SEIU’s Misplaced Priorities Upend San Francisco Budget

by Randy Shaw on May 18, 2009

By voting down contract changes last week, SEIU 1021 set the stage for 1000 layoffs and devastating public service cuts. Few workers support such results, so why did 56% reject the contract? The answer is not, as some might suspect, that SEIU’s bargaining team presented a “sellout” proposal. To the contrary, SEIU negotiated a remarkable deal for city workers in a time of economic crisis, capitalizing on Mayor Newsom’s need to keep good relations with the union for his Governor’s race. Instead, what killed the contract was SEIU’s failure to devote sufficient resources toward educating its workers on the merits of the deal, despite knowing that many 1021 workers were angry at the SEIU brand due to its battles with its former UHW leadership (now NUHW), and with UNITE HERE. To address this, SEIU needed to provide additional staff and hire members as “lost timers” to build enthusiasm for the contract. But the union did not do so, despite having routinely taken such actions in the past. SEIU President Andy Stern has prioritized raids against another union over dispatching staff to assist current members, leading even the SEIU 1021 Executive Board and staff union to pass a resolution last week seeking to end this “misusing of scarce resources.”

SEIU 1021’s rejection of the contract deal reached by its bargaining team has sent shockwaves through San Francisco, and should cause SEIU President Andy Stern to rethink his allocation of resources. When members turn down a great contract, it reflects deep distrust toward the SEIU brand, and the union’s failure to address rank and file skepticism by increasing education and outreach.

Distrusting the SEIU Brand

When rank and file workers reject contracts, it’s often because the bargaining team negotiated a bad deal. But SEIU Local 1021 workers defeated a contract that kept their 3.75% wage increase, delayed new rounds of layoffs until after a November election could make them unnecessary (assuming revenue measures passed), and only eliminated eleven days of holiday pay over the next two years.

Considering that San Francisco is enduring a fiscal crisis that denies the city’s nonprofit workers any raises for a second straight year, and that requires many nonprofit layoffs, what SEIU negotiators accomplished was astounding. They leveraged a Mayor who needs their political support for his Governor’s race into a tremendous labor contract.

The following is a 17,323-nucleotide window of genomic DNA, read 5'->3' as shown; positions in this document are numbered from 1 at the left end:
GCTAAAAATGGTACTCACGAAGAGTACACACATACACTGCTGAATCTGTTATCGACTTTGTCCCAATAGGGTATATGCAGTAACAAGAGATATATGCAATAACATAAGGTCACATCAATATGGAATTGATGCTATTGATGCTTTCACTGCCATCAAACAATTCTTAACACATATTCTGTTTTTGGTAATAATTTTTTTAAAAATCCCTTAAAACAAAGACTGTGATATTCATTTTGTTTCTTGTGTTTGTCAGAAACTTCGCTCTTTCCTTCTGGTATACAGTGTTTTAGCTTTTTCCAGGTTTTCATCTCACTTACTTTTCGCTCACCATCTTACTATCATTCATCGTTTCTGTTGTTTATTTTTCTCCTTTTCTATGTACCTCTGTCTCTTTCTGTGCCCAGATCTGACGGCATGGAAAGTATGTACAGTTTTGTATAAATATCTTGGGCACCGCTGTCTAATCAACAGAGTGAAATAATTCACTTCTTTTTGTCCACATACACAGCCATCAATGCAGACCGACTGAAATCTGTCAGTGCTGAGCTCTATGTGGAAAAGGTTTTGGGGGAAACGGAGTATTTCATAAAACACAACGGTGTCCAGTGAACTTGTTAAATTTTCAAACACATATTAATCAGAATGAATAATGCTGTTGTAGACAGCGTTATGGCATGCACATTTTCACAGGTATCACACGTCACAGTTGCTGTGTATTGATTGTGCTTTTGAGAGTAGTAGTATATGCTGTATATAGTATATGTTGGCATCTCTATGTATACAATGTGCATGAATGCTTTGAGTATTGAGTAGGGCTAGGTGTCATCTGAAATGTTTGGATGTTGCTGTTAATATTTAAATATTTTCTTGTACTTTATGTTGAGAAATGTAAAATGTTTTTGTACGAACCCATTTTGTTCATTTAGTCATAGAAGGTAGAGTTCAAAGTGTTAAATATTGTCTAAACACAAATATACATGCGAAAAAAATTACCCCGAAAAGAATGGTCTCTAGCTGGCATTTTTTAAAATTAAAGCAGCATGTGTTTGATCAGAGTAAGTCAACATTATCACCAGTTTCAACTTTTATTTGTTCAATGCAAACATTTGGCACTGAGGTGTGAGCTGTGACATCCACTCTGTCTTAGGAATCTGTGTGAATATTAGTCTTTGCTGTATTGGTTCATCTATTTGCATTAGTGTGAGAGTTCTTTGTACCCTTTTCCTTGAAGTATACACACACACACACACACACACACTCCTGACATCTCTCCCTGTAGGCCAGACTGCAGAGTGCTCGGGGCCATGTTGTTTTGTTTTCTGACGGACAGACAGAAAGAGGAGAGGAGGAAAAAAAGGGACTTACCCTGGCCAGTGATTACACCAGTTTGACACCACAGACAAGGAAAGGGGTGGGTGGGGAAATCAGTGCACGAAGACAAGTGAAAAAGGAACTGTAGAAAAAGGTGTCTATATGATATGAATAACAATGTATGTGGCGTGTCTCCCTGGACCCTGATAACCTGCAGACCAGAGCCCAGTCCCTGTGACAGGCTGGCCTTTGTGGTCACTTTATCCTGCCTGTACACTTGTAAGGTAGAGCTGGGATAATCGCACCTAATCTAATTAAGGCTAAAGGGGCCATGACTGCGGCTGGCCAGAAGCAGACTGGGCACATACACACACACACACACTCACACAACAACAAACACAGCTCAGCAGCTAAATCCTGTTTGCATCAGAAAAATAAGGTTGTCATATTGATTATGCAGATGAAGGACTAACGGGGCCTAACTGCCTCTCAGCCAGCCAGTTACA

But the rank and file rejected it. Here’s why.

San Francisco can be like a small town. People see politicians in restaurants or on the street, and there is a sense of community here absent from many cities.

Unionized workers are part of this tight-knit community. Many SEIU Local 1021 members working in San Francisco have friends and/or family affiliated with either UNITE HERE Local 2, or the former leadership of SEIU-UHW.

Such SEIU 1021 members are angry with their parent union for its fights with these entities. This anger was stoked by the new NUHW (Sal Rosselli’s deposed former UHW team), which actively lobbied 1021 members to reject the contract; members with UNITE HERE connections did not have to be lobbied – anger against SEIU over their attacks on the local hotel union is already at a fever pitch.

When I told Andy Stern back in March that SEIU would face major blowback if they challenged UNITE HERE, he responded that this might apply to West Coast progressives, but that East Coast progressives backed the faction of UNITE HERE that has since affiliated with SEIU as “Workers United.”

Putting aside the correctness of Stern’s East Coast analysis, the SEIU President clearly foresaw major progressive opposition in San Francisco to SEIU attacks on UNITE HERE. He also knew that Sal Rosselli’s leadership team had progressive Bay Area support, and that NUHW was seeking to make inroads among Local 1021 members.

So SEIU’s international leadership should have anticipated that many Local 1021 members were angry with their union, and would oppose any contract without significant internal organizing and persuasion. An extra special effort would be needed to restore Local 1021 members’ confidence in the SEIU brand.